Domestic abusers are using home tech to harass their victims

Expert tells John Hines how victims can get help

Dan Cook
June 27, 2018 - 2:03 pm

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Many people have an Amazon Echo or Google Home in their dwellings and find them useful for controlling all sorts of home systems. But did you know they could be used as a form of abuse?

Erica Olsen, Deputy Director of the Safety Net Project at the National Network to End Domestic Violence told John Hines, “Many of these technologies, they are convenient, they’re fun, they are extremely helpful to us in our everyday lives. But unfortunately abusers can get pretty creative and many people are finding they can be tools to continue and further abuse, and really turning somebody’s home against them.”

Abusers have used these tech items to turn on and off lights and entertainment units at random to try and show victims that they’re in charge.

“What we’ve always know is that domestic violence is very much about power and control,” said Olsen, “And these kinds of behaviors really speak to that. Because it’s controlling somebody’s environment, it’s letting them know that ‘I’m here, I have control of things and you are powerless.’  And that’s what people feel. They feel powerless. They don’t know how to necessarily work against that and gain control back in their lives.”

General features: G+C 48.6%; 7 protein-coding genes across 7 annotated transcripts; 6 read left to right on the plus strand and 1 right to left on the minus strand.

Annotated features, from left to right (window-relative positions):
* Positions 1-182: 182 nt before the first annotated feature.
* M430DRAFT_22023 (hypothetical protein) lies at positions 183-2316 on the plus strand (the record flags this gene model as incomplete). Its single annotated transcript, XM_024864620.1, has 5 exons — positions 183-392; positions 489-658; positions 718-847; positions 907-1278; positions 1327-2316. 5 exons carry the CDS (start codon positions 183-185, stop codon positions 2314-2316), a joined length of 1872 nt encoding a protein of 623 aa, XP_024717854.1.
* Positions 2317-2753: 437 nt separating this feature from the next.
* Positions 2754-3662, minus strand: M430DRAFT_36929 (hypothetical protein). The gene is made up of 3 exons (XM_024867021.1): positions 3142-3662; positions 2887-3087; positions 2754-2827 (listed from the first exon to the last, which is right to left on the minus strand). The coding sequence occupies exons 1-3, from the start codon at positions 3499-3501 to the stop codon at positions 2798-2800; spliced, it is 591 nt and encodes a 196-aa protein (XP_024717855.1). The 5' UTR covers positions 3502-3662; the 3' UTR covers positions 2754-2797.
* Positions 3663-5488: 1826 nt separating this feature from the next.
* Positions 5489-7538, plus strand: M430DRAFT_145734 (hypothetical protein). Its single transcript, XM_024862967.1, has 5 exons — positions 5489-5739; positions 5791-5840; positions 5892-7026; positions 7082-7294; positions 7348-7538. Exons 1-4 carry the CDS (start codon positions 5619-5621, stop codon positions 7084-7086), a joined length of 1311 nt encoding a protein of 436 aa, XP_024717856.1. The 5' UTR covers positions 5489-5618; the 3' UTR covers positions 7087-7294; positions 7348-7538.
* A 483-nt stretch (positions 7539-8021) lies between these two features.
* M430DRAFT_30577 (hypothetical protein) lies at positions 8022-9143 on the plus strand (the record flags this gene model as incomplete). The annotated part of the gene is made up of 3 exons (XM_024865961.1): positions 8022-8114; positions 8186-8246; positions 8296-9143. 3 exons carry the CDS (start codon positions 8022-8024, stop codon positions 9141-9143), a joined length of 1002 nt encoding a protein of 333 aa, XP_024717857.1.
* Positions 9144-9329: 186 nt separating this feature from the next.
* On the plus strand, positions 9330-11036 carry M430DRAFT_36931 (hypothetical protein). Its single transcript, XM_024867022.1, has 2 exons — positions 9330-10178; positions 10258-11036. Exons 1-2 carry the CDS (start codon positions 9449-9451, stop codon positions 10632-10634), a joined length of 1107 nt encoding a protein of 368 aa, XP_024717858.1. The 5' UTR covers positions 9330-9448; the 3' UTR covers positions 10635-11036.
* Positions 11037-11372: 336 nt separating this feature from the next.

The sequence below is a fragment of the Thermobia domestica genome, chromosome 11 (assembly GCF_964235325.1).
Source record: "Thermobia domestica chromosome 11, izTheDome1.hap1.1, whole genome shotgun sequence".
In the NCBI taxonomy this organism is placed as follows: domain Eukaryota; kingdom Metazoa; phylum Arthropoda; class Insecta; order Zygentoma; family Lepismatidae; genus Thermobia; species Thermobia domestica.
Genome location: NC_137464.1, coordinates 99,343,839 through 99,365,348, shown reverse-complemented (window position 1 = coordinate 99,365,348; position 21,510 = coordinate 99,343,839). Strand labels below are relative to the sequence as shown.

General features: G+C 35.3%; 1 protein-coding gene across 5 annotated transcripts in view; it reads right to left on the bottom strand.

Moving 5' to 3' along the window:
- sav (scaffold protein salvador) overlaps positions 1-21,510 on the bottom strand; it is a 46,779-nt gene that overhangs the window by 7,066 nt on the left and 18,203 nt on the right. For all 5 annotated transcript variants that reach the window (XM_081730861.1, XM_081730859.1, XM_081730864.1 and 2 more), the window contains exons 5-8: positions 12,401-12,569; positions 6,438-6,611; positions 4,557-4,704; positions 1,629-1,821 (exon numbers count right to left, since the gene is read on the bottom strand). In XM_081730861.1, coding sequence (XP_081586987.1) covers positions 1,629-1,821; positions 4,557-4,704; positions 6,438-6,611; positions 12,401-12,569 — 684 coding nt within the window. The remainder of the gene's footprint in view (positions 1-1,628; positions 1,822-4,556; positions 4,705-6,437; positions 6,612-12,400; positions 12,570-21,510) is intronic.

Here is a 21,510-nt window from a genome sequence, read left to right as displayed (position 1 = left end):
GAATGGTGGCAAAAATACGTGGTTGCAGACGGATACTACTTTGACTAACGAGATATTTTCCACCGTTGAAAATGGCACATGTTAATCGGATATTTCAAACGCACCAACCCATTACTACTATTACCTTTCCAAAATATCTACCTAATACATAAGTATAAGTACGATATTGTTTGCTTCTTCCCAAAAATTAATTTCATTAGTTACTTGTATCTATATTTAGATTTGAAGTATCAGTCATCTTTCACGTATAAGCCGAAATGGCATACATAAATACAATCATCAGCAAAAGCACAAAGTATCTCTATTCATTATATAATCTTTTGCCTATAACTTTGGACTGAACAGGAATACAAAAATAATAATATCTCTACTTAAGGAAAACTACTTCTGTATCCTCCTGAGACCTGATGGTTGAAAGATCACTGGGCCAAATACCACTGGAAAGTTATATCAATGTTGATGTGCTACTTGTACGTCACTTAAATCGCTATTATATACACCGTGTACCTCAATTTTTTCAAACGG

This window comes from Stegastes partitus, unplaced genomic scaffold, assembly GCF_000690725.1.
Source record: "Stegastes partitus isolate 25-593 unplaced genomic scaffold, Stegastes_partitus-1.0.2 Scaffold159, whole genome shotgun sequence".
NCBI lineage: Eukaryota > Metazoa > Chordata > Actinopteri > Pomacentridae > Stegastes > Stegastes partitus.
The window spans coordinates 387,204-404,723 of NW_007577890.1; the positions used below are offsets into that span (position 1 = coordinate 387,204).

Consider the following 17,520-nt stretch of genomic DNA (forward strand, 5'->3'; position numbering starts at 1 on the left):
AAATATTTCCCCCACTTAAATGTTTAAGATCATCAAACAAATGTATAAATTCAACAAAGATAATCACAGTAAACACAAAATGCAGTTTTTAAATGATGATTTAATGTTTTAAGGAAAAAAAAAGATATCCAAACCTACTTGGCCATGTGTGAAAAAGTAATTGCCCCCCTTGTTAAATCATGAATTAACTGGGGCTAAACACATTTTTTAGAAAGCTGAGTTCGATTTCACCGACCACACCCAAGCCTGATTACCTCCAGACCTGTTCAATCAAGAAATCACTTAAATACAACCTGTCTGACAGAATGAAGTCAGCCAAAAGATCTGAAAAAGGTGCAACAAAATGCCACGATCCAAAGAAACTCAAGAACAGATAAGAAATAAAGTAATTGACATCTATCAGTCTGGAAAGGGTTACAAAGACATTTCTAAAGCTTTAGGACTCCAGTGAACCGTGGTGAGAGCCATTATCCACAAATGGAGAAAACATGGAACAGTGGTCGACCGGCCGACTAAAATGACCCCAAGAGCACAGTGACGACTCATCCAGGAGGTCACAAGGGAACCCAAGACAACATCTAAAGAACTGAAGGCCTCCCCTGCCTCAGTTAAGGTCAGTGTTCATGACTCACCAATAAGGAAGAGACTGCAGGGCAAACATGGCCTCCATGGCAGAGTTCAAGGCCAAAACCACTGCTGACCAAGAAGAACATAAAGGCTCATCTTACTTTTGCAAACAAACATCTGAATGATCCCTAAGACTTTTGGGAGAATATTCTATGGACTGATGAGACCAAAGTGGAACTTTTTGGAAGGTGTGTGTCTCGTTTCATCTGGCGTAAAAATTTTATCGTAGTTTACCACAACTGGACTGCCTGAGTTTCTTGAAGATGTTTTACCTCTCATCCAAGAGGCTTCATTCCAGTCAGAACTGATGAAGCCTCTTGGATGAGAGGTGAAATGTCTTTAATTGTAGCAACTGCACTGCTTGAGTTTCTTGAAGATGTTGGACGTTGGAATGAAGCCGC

These behaviors are often every bit as much in violation of existing laws as the behaviors traditionally associated with domestic violence.

“That kind of behavior, that tactic, it doesn’t change whether you’re talking about whatever kind of device you’re talking about that they might be using to contact 911,” Olsen said, “So it’s not always so much about the technology as it is the behavior. And so we encourage everyone to really look at the laws that are available and try to see how they already apply.”

The good news is that there is help available for victims of this kind of harassment and intimidation.

“In Minnesota there’s the Minnesota Coalition for Battered Women, lots of resources on their website,” Olsen told Hines, “And there’s also a statewide domestic violence hotline in Minnesota called Day One, and I can give that number, it’s 866-223-1111.”

Listen to the entire interview here: